relative proportions. The statistical analysis was made by
using SAS version 9.3.
Overall mortality, measured as total number of deaths
per 100,000 years of follow-up, among patients with
severe mental disorders declined for each cohort in both
countries (Table 2, Figure 2). For Danish men aged 15
34 years old and women aged 1539 years old as well as
for Finnish men and women aged 2034 years old, the
mortality rates more than halved during the study
period. The smallest decline was observed for Finnish
men aged 1519 years old (27%) and 5054 years old
(23%) as well as for Danish men aged 4559 years old
(24%, -15% and 29% in each five-year age group,
respectively). For women, the smallest decline was
observed in Finland in age group 1519 years old (6%),
and in Denmark in age groups 4554 years old (26%
and 27% in the two five-year age groups, respectively).
In both countries and in all cohorts, patient with
severe mental disorders had a higher mortality than
general population (Table 3 for men and Table 4 for
women). Generally, the excess mortality was higher in
Denmark than in Finland. Among Danish men aged 15
64 years old, the mean excess mortality was 9-fold in
198286, but declined to 7-fold in 20022006 compared
to general population (p < 0.001). For Finnish men, the
excess mortality remained between 4- and 5-fold
during the whole study period. For women in the same age
groups, the mean excess mortality declined in both
countries. The relative improvement was larger for
Danish women (from 12-fold in 198286 to 6-fold
b) men in Finland
c) women in Denmark
d) women in Finland
mortality in 200206, p < 0.001) than for Finnish
women (from 9-fold to 6-fold, p < 0.001). By age
groups, the excess mortality declined most for Danish
men and women aged 1549 years old as well as for
Finnish men aged 2539 years old and Finnish women
aged 2059 years old.
Two exceptions were observed when investigating
mortality by birth cohorts. First, the excess mortality risk
stagnated among Finnish men born in 19631987, and
remained more than five-fold compared to general
population at ages 1524 years. In both countries, the
mortality among male patients with severe mental
disorders decreased, when comparing men born 196372 and
197887 (<0.001), but the decline was more substantial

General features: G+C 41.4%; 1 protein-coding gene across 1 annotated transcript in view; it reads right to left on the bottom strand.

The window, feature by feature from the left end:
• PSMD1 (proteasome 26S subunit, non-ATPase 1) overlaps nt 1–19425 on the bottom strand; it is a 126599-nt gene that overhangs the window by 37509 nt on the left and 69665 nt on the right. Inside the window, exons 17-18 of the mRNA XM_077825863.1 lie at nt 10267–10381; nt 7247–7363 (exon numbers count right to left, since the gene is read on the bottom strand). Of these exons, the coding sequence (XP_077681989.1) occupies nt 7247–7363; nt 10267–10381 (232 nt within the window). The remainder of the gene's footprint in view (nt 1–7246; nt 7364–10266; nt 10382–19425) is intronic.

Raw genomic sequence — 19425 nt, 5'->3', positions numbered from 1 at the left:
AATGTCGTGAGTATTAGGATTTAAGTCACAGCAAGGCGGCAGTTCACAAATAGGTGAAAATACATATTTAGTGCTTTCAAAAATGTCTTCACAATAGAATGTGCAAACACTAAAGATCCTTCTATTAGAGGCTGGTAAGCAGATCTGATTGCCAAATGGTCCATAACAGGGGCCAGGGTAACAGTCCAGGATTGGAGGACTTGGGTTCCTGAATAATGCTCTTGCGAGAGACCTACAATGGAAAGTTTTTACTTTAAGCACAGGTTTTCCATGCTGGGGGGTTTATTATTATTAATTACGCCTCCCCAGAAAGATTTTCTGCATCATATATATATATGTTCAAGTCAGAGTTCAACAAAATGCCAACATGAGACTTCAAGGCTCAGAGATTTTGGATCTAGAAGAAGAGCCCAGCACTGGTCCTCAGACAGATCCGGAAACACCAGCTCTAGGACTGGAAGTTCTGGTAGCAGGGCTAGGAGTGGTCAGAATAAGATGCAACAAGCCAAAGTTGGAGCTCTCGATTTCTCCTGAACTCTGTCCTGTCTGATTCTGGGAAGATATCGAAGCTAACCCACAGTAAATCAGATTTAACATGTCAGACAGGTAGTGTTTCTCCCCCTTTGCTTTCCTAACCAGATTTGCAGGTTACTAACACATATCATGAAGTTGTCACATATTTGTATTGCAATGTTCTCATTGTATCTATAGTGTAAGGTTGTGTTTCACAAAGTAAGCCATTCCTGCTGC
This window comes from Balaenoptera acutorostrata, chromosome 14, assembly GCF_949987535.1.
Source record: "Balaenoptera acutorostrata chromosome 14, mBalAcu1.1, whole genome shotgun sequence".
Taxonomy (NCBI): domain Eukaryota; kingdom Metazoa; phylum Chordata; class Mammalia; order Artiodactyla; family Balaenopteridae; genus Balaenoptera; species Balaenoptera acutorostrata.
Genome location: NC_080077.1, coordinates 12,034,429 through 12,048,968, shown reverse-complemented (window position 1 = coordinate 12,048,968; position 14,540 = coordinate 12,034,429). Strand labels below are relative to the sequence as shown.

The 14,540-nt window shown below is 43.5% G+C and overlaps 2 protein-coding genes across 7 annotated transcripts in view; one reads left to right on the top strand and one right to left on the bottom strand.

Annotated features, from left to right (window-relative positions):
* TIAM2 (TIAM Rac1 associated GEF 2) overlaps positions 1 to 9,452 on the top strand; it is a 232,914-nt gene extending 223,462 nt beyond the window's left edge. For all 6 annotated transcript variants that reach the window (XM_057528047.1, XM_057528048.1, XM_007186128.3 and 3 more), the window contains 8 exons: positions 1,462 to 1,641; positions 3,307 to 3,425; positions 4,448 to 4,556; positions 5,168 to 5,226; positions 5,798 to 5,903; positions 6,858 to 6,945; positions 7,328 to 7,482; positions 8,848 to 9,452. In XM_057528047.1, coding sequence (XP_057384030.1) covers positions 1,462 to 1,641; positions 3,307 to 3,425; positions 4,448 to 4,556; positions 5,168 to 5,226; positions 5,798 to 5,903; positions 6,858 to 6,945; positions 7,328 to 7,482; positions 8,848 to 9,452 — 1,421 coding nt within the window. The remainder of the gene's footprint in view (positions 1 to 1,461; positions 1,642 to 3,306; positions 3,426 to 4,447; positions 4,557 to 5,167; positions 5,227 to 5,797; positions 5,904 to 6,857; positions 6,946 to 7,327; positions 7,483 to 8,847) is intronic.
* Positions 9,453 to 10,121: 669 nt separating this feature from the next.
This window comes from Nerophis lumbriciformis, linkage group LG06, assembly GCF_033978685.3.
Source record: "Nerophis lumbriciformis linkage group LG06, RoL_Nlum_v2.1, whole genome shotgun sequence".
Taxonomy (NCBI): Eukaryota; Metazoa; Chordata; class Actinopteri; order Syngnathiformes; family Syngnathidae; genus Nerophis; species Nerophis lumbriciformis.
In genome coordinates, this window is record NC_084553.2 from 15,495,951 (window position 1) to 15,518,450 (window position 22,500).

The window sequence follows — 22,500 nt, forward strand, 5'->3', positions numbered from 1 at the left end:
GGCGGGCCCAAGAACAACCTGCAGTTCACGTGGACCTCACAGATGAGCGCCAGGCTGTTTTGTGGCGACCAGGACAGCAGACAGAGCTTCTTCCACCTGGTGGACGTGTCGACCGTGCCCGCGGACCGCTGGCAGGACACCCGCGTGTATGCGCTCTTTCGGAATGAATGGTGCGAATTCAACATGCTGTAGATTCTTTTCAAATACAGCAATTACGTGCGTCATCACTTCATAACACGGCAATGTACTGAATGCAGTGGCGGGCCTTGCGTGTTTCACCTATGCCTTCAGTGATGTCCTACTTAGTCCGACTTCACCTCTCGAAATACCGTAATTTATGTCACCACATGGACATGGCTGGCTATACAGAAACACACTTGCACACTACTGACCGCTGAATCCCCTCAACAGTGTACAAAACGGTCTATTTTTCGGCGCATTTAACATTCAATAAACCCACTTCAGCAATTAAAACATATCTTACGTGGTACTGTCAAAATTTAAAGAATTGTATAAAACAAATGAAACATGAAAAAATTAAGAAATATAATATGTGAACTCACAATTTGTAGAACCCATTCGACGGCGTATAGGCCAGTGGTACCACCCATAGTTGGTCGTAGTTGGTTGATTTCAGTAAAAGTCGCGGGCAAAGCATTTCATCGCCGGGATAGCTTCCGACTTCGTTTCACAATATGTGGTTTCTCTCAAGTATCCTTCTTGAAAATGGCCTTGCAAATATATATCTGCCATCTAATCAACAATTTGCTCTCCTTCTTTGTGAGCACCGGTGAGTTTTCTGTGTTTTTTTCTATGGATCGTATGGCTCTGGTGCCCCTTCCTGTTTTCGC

in Denmark (43%) compared to Finland (23%). The
excess mortality declined in Denmark from being
11.9fold (95% confidence interval 10.0-14.0) for men born
196372 to 8.7-fold (7.1-10.5) for men born 197887,
while no progress was observed in Finland: the excess
risks for mortality among patients with severe mental
disorders were 5.2-fold (4.7-5.8) for Finnish men born
197882 and 5.3-fold (4.9-5.7) for Finnish men born
Second, the excess mortality risk stagnated for Danish
and Finnish women born in 19331957 at their 40s.
Their mortality remained six-fold in Denmark and
Finland at ages 4549 years and seven-fold in Denmark
at ages 4044 years. Between cohorts 193337 and
195357, the mortality at 4044 years and 4549 years
declined both in Denmark (33%, p = 0.002 and 27%,
p < 0.001) and in Finland (26%, p < 0.001 and 19%,
p < 0.001), but the excess mortality remained at the same
level. In Denmark, it was for women aged 4044 years
old 6.3-fold (95% confidence interval 6.1-6.5) for women
born 193337 and 5.9-fold (5.5-6.3) for women born
195357. For women aged 4549 years old the excess
risks were 5.1-fold (4.9-5.4) and 5.2-fold (4.9-5.5),
respectively. For Finland, the excess mortality decreased
for women aged 4044 years old from 5.8-fold (5.6-6.0)
for women born 193337 to 4.7-fold (4.5-4.9) for
women born 195357, but the difference remains
statistically insignificant for women aged 4549 years with a
change from being 4.2-fold (4.0-4.4) to being 3.8-fold
Our data confirmed the declining mortality trends among
hospitalised patients with severe mental disorders in
Denmark and Finland. In general, the mortality gap
diminished for each consecutive birth cohort, but patients with
mental disorders still had a significantly higher mortality
rate than the total population in general.
We observed that the relative mortality among young
Finnish men born in 19631987 with severe mental
disorders leading to hospitalisation did not improve at all.
One explanation may be the Finnish recession in the
early 1990s, which seems to have affected these birth
cohorts most. At the time of the recession in Finland, these
boys and young men were affected by adversities in their
families of origin  and faced considerable problems
in accessing the labour market .
The sex-specific effect may be explained by
socioeconomic disparities, which significantly differ between
men and women. The educational level of Finnish young
men is lower than among young women. In 2009, 23%
of men aged 2529 years old and 34% of men aged 30
34 years old had a tertiary education, while the
percentages were substantially higher (40% and 53%,
respectively) for women in the same age groups . Also the
unemployment figures have been higher for men aged
less than 25 years old. This suggests that the likelihood
to be excluded or underprivileged has remained high
among young Finnish men during the 1990s recession
and after it.
Also women with severe mental disorders born before,
during or after World War II, in the period 19331957,
failed to reduce their excess mortality. This may reflect